- Deploy the solution package using PowerShell.
- Attach the debugger by clicking the “Debug” menu and “Attach to Process”. Next make sure the “Show processes from all users” and “Show processes in all sessions” are selected. If you’re debugging something running in a web application, select all w3wp processes. If you’re debugging feature activation, attach to your powershell process. If you are debugging a timer job, attach to the owstimer.exe process.
- Set a breakpoint and debug as normal.
- Debugging Feature Receivers using PowerShell: PowerShell is really slick. It’s not your normal commandline though. It acts like a .NET application. That means that the first time it loads a dll to run some code, it keeps it handy in memory and doesn’t go and load that dll again. So – if you are testing a feature, checking your results, redeploying your code, and retesting…you’re not going to get the results you want. Why? Because the first time you activated your feature and tested, PowerShell cached your code. It didn’t reload it for your second test run. The solution? Close the PowerShell window and re-open. Repeat as necessary.
- Debugging Timer Jobs: This has the same caveat as debugging a feature receiver. OWSTimer will cache your dll the first time it runs any code from it. Need to change something in a timer job and retest? Deploy your solution and then restart the “SharePoint 2010 Timer” service in Server Manager. Reattach your debugger if necessary. Retest.
Writing Console Applications against the SharePoint Object Model
This is a really handy way of proving out some application logic, or when you need to provide a utility to your administrator(s) that would just be too complex and hairy to write using PowerShell.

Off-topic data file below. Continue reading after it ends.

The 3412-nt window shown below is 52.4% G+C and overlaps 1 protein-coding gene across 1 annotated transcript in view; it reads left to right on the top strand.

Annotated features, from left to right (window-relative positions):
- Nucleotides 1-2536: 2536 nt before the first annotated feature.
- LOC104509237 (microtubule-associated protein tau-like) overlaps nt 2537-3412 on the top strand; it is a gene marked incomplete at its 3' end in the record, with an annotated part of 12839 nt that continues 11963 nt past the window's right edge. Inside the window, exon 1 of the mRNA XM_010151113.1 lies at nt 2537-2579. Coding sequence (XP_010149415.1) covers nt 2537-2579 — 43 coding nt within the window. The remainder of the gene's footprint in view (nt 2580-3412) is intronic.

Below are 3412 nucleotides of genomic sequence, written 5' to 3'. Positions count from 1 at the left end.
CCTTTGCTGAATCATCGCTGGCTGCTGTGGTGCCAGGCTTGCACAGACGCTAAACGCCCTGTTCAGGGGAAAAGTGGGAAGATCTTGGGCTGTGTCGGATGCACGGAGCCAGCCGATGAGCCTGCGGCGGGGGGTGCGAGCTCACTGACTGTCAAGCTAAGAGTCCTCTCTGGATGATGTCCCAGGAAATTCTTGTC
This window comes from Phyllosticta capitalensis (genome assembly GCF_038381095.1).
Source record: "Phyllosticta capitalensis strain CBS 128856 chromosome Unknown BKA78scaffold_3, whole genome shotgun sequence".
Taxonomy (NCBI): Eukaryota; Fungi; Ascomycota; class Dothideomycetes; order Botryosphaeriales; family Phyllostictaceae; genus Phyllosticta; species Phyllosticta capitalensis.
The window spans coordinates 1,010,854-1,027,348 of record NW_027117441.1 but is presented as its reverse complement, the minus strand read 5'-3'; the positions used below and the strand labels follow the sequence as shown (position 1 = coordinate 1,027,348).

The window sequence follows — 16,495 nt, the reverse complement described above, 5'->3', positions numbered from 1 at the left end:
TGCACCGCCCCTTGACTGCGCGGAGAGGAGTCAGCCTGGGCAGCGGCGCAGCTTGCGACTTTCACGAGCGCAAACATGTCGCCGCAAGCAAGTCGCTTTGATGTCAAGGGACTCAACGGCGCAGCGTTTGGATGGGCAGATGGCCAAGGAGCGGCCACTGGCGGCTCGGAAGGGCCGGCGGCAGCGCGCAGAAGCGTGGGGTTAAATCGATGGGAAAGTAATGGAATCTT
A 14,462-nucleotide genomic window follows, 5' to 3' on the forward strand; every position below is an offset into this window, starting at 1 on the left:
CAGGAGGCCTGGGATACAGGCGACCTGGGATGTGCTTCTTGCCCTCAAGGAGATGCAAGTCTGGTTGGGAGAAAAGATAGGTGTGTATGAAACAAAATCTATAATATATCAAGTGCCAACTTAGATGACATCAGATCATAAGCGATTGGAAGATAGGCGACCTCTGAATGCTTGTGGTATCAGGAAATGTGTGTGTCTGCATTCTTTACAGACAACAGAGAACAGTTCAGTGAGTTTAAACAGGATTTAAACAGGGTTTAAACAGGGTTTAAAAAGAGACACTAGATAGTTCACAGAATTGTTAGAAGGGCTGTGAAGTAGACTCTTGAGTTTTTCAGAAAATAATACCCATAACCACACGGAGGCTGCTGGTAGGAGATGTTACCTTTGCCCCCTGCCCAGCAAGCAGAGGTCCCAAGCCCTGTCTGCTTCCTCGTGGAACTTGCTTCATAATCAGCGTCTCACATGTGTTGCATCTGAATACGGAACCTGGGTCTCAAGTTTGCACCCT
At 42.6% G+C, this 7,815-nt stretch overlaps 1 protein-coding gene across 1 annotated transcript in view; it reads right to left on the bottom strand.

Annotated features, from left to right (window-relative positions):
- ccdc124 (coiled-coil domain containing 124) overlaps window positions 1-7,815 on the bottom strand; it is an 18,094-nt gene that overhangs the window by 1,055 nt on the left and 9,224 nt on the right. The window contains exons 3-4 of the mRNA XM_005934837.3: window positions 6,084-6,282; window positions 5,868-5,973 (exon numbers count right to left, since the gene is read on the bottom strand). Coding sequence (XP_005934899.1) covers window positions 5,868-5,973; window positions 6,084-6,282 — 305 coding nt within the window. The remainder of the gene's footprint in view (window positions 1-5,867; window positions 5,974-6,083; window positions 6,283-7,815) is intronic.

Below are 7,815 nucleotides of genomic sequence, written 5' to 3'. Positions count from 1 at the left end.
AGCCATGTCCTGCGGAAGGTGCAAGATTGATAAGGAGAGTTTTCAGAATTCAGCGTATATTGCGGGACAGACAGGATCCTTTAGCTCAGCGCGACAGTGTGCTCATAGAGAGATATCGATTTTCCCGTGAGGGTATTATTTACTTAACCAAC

- To use the SharePoint Object Model, your Console Application needs to be compiled for x64 processors. Go to your Project Properties, and under the Build tab change the “Platform Target” to x64. This setting is specific to the chosen build configuration (most likely “Debug” for your current app). So – if you change your build configuration to Release, you’ll need to set the Platform Target to x64 again.
- Certain actions in the Object Model require that you have an HttpContext open to the web you’re working with. I ran into this when working with the webpart manager for a web. Google should be able to help you with establishing an HttpContext from within your console application.
Provisioning the User Profile Service Application
- The instructions on MSDN indicate that the service account running this service app should be a local administrator. In my experience, this means the account must be directly in the Administrators group. It’s not enough to have it in a security group that is then nested in the Administrators group. If you do this, it will be stuck on “starting”.
I’ll add to this as I come across little snippets of knowledge. Have a quick tip for SP2010 to share? Let me know.